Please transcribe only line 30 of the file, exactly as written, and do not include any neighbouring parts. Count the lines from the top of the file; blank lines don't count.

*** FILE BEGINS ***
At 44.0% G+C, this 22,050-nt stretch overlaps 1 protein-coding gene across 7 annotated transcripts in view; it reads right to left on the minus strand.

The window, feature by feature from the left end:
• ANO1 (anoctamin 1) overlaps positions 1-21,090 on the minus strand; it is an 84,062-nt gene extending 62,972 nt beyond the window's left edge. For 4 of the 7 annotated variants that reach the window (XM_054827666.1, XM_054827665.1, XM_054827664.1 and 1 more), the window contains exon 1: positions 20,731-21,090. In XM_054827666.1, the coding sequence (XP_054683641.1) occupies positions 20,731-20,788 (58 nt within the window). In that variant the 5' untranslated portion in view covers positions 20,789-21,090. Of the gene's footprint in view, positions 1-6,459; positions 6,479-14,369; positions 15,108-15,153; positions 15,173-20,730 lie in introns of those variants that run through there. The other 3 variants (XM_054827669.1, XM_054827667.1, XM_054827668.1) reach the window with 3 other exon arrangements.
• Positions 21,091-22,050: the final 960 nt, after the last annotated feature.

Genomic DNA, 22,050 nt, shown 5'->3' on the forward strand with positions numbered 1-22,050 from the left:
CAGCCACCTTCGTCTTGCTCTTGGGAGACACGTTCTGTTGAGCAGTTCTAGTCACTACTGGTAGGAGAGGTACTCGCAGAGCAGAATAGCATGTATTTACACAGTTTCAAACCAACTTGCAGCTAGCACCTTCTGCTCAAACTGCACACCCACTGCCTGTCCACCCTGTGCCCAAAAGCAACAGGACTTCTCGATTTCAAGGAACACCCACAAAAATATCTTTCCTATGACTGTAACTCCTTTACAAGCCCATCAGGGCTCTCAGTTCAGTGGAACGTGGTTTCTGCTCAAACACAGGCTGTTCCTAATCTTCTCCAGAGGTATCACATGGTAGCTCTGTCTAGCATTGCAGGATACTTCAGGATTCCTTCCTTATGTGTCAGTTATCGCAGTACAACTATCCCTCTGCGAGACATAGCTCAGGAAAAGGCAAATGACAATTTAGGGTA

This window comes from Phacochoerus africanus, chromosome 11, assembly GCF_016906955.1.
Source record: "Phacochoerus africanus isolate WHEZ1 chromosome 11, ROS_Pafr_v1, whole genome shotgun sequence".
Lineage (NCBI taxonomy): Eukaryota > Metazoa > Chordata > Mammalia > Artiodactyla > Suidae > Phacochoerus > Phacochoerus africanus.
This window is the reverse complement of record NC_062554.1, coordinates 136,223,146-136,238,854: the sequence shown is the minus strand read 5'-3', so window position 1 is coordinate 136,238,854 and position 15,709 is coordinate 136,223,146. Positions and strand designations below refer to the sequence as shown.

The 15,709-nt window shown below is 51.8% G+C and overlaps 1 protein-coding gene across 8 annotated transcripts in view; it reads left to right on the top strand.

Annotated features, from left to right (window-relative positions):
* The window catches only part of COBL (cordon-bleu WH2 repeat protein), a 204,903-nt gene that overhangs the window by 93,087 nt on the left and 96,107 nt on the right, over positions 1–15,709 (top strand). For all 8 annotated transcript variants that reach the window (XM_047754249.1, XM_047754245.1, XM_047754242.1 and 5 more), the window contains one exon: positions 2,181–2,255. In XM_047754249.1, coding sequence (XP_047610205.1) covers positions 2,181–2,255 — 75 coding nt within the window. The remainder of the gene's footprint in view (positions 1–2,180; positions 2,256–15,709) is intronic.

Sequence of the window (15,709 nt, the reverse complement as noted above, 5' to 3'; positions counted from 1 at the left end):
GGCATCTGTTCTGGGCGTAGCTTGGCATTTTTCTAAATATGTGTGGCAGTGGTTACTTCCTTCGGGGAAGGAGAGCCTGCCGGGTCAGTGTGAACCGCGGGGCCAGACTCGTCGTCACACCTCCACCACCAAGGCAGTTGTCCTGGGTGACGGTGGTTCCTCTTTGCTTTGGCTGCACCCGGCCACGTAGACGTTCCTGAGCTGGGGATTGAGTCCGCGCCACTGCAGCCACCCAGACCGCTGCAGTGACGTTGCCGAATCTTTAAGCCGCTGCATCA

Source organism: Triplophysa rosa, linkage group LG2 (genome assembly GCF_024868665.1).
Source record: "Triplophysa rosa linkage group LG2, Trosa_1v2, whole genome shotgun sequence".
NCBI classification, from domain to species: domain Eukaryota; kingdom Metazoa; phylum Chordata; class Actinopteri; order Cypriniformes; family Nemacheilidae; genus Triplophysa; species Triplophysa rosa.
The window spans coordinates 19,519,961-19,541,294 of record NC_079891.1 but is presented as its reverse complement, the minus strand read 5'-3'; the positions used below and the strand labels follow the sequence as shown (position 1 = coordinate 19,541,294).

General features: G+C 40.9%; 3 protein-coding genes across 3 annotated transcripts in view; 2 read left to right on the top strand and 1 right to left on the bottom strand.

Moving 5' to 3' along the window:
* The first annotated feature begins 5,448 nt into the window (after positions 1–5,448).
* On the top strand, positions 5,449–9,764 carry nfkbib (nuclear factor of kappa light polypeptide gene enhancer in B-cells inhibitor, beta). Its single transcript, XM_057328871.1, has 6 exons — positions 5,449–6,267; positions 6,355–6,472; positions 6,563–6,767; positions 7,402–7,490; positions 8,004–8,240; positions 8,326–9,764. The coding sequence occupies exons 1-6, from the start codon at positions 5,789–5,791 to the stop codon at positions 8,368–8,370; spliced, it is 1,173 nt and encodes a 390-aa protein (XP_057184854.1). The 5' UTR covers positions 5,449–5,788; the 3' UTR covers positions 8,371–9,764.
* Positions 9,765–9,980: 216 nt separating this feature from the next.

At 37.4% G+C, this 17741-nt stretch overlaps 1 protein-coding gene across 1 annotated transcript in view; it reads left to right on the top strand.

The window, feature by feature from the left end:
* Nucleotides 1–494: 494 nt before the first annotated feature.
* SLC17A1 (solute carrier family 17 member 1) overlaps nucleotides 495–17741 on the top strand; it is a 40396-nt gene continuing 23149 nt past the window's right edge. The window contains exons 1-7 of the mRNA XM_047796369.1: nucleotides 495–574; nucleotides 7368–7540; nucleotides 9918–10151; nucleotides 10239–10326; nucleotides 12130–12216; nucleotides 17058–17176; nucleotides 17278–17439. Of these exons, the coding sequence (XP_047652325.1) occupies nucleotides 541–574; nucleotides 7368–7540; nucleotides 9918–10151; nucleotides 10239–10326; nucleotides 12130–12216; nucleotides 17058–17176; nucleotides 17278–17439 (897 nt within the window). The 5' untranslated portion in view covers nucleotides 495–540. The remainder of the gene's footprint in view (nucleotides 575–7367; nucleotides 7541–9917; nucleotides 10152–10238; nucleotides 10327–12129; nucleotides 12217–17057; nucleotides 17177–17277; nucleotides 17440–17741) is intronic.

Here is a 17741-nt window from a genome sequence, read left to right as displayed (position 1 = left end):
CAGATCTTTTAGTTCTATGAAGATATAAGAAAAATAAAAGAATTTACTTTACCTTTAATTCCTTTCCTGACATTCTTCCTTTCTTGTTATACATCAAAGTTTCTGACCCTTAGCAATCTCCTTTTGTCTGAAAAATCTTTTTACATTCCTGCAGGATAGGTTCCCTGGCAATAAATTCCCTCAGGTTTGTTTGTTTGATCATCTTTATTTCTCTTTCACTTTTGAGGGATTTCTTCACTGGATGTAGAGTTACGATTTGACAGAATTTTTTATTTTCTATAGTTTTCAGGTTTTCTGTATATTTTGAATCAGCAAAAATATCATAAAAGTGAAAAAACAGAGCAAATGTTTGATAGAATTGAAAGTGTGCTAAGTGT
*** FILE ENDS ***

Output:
CAGATCTTTTAGTTCTATGAAGATATAAGAAAAATAAAAGAATTTACTTTACCTTTAATTCCTTTCCTGACATTCTTCCTTTCTTGTTATACATCAAAGTTTCTGACCCTTAGCAATCTCCTTTTGTCTGAAAAATCTTTTTACATTCCTGCAGGATAGGTTCCCTGGCAATAAATTCCCTCAGGTTTGTTTGTTTGATCATCTTTATTTCTCTTTCACTTTTGAGGGATTTCTTCACTGGATGTAGAGTTACGATTTGACAGAATTTTTTATTTTCTATAGTTTTCAGGTTTTCTGTATATTTTGAATCAGCAAAAATATCATAAAAGTGAAAAAACAGAGCAAATGTTTGATAGAATTGAAAGTGTGCTAAGTGT